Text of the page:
Just as a defendant accused of a sex offense can obtain records from DFCS and the juvenile courts, he can also obtain an alleged victim’s school records. These records can often be used to show that an alleged child molestation victim did not exhibit the behavior or decline in school performance that is typically expected with a child that has been abused.
At or before arraignment, the defense should file a “Motion for the Issuance of Subpoena to Obtain Records” within the appropriate county’s public school system. The motion should request that the school system produce the alleged victim’s complete file for the defense or, in the alternative, request that the court conduct an in camera inspection to consider whether the records are necessary for the determination of an issue before the court. As a basis for this review, the defense should cite the existence of exculpatory evidence that the defense intends to use to rebut the state’s allegations of abuse.
Defendants may seek to offer evidence contained in school records for a number of purposes. In Coalson v. State, 251 Ga. App. 761, 555 S.E.2d 128 (2001), the trial court authorized the admission of school records to determine the impact the alleged incidents of abuse had on the alleged victim’s grades. In Phyfer v. State, 259 Ga. App. 356, 577 S.E.2d 56 (2003), the defense sought to introduce evidence of the alleged victim’s attendance records in an attempt to impeach the testimony of one of the state’s witnesses.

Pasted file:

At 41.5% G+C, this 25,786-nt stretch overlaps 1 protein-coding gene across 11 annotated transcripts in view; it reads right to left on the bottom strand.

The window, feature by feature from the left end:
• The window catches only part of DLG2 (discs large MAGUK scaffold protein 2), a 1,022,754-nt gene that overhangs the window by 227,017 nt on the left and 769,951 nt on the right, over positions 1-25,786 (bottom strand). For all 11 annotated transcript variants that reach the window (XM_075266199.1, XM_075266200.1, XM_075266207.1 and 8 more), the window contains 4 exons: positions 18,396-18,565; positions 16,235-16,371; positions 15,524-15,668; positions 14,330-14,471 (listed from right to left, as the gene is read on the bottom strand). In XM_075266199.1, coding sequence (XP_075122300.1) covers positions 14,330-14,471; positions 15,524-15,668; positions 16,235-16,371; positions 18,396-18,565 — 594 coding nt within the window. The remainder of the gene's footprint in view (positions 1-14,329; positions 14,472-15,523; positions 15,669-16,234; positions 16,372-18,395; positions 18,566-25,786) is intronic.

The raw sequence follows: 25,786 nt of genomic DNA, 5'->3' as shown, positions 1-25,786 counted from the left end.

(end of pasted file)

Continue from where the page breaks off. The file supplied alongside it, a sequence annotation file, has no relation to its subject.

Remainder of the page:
Defendants cannot introduce evidence contained in the alleged victim’s school records that is not directly related to the allegations of abuse. See Lively v. State, 157 Ga. App. 419, 278 S.E.2d 67 (1981) (court did not permit defense to offer evidence contained in the alleged victim’s school records that detailed her disciplinary problems).
Similarly, defendants cannot introduce evidence contained in the alleged victim’s school records to prove general deceitfulness. In Jones v. State, 226 Ga. App. 420, 487 S.E.2d 56 (1997), the defense sought to introduce the alleged victim’s school records and other documents to show she had a propensity to lie. The court ruled in limine to prohibit the introduction of evidence that referenced any alleged untruths told by the victim unless they related to her allegations of molestation.
If, after conducting an in camera review, the trial court judge determines the school records contain no exculpatory evidence, the defendant can challenge the ruling. If the defendant believes the judge wrongfully withheld some documents, the burden is on the defendant to show what materials were suppressed and how they were relevant to an issue in the case. See Stephens v. State, 226 Ga. App. 420, 487 S.E.2d 56 (2011) (trial court’s decision to exclude school records affirmed when defendant merely speculated that the records requested contained exculpatory information). Therefore, it is imperative for criminal defense attorneys to request that the records be filed under seal with the court so that they will later be available for the appellate court.